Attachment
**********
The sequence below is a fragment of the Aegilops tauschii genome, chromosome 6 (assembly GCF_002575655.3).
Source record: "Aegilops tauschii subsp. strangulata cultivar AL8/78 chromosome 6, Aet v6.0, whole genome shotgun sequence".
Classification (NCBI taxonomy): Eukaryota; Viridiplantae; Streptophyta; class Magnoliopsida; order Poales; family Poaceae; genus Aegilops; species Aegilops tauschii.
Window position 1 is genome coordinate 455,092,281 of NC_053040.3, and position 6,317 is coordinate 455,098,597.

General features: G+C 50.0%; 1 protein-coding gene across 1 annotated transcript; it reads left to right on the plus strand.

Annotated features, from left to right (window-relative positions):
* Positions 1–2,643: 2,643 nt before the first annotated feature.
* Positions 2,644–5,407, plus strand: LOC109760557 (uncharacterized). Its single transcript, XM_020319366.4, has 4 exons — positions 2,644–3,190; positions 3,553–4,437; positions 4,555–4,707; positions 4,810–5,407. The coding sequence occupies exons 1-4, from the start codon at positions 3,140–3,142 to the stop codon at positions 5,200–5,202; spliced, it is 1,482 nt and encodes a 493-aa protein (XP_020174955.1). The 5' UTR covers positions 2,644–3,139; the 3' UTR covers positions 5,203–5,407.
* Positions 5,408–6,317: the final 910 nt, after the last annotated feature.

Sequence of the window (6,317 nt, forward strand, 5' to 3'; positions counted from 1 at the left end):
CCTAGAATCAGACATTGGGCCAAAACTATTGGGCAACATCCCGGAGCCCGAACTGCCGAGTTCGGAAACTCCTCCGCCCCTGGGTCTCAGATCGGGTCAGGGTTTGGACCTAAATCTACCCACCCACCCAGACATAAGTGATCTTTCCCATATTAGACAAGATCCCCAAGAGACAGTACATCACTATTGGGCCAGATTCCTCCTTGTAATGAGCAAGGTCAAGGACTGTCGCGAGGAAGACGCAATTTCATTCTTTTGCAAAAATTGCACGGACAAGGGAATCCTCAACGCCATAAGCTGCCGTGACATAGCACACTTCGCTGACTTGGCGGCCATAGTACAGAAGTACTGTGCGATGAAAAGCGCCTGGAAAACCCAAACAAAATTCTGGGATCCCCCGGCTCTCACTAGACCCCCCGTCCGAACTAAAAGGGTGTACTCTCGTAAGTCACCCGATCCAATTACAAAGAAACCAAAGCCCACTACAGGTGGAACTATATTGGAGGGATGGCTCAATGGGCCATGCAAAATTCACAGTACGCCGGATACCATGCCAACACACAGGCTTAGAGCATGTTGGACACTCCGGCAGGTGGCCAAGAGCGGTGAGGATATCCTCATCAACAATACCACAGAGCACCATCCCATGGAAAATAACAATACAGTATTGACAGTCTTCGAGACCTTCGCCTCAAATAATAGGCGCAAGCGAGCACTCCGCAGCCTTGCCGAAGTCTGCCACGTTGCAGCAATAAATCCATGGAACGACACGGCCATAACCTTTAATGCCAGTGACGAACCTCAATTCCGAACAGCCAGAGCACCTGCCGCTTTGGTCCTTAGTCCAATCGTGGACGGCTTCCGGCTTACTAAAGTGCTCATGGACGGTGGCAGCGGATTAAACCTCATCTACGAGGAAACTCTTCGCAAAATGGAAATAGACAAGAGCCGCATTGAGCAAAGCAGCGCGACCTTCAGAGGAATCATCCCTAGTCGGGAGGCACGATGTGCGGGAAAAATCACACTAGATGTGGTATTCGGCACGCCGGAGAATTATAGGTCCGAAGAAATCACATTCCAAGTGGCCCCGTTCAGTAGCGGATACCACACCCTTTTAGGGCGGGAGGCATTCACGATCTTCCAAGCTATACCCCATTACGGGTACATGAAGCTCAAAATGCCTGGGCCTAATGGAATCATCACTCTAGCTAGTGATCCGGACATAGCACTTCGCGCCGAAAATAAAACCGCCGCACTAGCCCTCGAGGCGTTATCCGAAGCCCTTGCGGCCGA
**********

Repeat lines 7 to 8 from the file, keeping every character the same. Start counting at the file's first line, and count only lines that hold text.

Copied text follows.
* Positions 1–2,643: 2,643 nt before the first annotated feature.
* Positions 2,644–5,407, plus strand: LOC109760557 (uncharacterized). Its single transcript, XM_020319366.4, has 4 exons — positions 2,644–3,190; positions 3,553–4,437; positions 4,555–4,707; positions 4,810–5,407. The coding sequence occupies exons 1-4, from the start codon at positions 3,140–3,142 to the stop codon at positions 5,200–5,202; spliced, it is 1,482 nt and encodes a 493-aa protein (XP_020174955.1). The 5' UTR covers positions 2,644–3,139; the 3' UTR covers positions 5,203–5,407.